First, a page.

Shoulder Girdle Mobility and Stability

ShouldersDid you know that without the collarbone your shoulder would have no bony attachments to the body?  Just like a chicken wing, it would just be attached through muscles, tendons, and ligaments.  The same is true for the your dog, cat, or horse.  This means that the shoulder has extreme range of motion (ROM), much more than any other joint in the body.

The shoulder has six ways to move:  up (elevation), down (depression), forward and around the ribcage (protraction), back and together (retraction), upward rotation, and downward rotation.

Many of us live with our shoulders as earrings – up too high!  Some people have over compensated and brought them down too low.  Many shoulders are too protracted and a few are too retracted.

Shoulder blades can also “wing” away from the ribcage instead of lying flat next to it.  That is the border of the shoulder blade next to the spine is lifted up off the ribcage.  Shoulder blades can also “tip” up, that is the bottom point of the shoulder blade lifts up off the ribcage while the top corner is pulled forward and down.

Ideally the shoulder blades, or scapulae, should lie flat against the ribcage with the top edge no lower than the second thoracic vertebra.  The collar bones should appear to be sloping slightly upwards.Because the shoulder blades can have so much mobility in so many directions, it’s important that they also have stability.  And what you do with your shoulder blades can have an important effect on your posture.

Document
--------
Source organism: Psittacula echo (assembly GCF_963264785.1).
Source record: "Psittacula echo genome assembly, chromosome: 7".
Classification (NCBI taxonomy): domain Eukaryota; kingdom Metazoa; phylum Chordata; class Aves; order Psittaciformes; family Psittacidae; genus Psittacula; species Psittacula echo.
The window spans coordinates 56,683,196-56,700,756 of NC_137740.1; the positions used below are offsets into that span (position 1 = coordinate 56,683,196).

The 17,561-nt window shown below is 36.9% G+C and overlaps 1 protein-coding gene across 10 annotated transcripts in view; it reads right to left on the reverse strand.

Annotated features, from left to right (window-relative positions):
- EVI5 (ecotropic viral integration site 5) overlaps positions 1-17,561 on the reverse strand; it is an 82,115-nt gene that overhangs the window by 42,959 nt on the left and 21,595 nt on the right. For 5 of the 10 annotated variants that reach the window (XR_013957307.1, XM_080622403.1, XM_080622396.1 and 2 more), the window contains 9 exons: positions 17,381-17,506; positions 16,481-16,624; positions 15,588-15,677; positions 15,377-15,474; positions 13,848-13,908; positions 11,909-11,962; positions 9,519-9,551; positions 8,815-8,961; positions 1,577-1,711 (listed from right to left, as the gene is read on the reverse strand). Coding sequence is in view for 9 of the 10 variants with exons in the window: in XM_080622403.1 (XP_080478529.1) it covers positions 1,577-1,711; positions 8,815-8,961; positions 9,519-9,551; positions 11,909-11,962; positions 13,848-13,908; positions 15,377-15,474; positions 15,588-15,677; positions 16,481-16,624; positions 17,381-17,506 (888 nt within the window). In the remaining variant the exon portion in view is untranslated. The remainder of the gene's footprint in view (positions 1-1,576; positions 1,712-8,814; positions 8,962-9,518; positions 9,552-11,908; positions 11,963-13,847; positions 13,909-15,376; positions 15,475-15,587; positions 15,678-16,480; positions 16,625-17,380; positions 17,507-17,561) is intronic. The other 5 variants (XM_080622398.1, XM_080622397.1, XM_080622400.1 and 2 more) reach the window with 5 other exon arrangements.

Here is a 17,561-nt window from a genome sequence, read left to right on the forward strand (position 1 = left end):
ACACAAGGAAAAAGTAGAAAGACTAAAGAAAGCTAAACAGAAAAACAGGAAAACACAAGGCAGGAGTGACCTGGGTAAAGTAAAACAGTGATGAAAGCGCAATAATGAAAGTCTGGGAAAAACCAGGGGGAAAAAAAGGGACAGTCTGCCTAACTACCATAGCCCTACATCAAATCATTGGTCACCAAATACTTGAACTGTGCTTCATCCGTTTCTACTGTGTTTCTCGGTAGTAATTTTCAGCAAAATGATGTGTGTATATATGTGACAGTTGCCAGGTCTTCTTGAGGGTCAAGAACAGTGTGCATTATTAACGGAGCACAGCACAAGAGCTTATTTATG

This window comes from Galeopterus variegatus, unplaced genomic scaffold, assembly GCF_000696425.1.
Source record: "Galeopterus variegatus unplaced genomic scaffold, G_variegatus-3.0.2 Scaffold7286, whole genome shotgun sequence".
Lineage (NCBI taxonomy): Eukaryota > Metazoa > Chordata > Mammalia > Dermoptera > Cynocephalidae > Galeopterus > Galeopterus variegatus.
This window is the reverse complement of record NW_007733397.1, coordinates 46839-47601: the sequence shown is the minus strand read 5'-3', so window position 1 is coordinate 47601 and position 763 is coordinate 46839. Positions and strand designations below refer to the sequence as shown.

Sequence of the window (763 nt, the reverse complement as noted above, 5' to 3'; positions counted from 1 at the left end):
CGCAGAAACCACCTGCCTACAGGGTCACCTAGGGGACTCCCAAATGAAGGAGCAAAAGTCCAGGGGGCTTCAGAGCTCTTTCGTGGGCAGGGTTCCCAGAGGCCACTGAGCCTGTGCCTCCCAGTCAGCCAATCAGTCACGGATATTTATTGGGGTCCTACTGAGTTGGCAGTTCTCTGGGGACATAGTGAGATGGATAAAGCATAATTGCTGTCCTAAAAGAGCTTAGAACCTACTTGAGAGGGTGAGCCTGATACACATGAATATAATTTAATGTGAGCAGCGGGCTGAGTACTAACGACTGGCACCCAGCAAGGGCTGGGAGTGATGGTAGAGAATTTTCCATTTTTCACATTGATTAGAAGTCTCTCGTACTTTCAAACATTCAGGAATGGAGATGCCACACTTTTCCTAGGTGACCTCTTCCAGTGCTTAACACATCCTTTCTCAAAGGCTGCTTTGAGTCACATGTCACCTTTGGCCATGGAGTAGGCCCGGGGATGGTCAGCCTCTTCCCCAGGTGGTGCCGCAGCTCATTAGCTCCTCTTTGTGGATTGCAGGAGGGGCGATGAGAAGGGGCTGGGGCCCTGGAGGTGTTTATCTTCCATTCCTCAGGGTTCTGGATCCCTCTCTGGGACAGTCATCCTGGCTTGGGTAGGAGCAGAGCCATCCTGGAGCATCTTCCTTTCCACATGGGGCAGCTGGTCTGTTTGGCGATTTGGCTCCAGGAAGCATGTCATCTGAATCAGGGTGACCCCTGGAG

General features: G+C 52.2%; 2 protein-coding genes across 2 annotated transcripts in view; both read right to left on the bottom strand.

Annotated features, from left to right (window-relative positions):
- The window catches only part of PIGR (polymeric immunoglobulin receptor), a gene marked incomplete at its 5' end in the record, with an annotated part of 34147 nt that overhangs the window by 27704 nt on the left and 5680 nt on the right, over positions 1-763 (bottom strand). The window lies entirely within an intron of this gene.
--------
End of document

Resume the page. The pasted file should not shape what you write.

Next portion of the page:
It’s nice to have all this mobility, but the shoulder needs stability, too.  The ideal is to use the specific muscles for their respective specific tasks.  Often, however, the wrong muscles are trying to do the work not being done by the right muscles.  This leads to stiffness and pain.When you raise an arm high to reach something on the top shelf, is your shoulder in your ears?  Maybe you need that extra reach.  But what if you reach up for something not quite as high.  Are you still bringing your shoulder up to your ear?  Try to keep it down instead.  Isolate the muscles that raise your arm from the muscles that raise your shoulder.  The muscles that raise you shoulder are also involved in the stress reaction or posture.  We’re in that posture enough as it is, so try to keep your shoulders down whenever you can, but not too low.  Remember what the collarbones should look like – a slight upward V.How does all this relate to riding?  First, you don’t want to be stressed when riding.  If you’re wearing your shoulders as earrings, then you’re transmitting the stress signal to your body which then transmits it to your horse.  Some of us (I’m one) really don’t want our horses to be tense and stressed out when we’re riding.  Relaxed shoulders can help.Part of that stress posture also means that your shoulders are rounded forward.  This causes several things.  One, shoulders that are rounded up and forward cause the elbows to stick out.  How many of us have heard this and are reminded to bring our elbows in?  Along with those rebel shoulders and elbows come flat hands.  How many of us have been scolded for having flat hands?  The easiest way to fix both of those things is to roll your shoulders back and down.  Don’t over do the down part, though.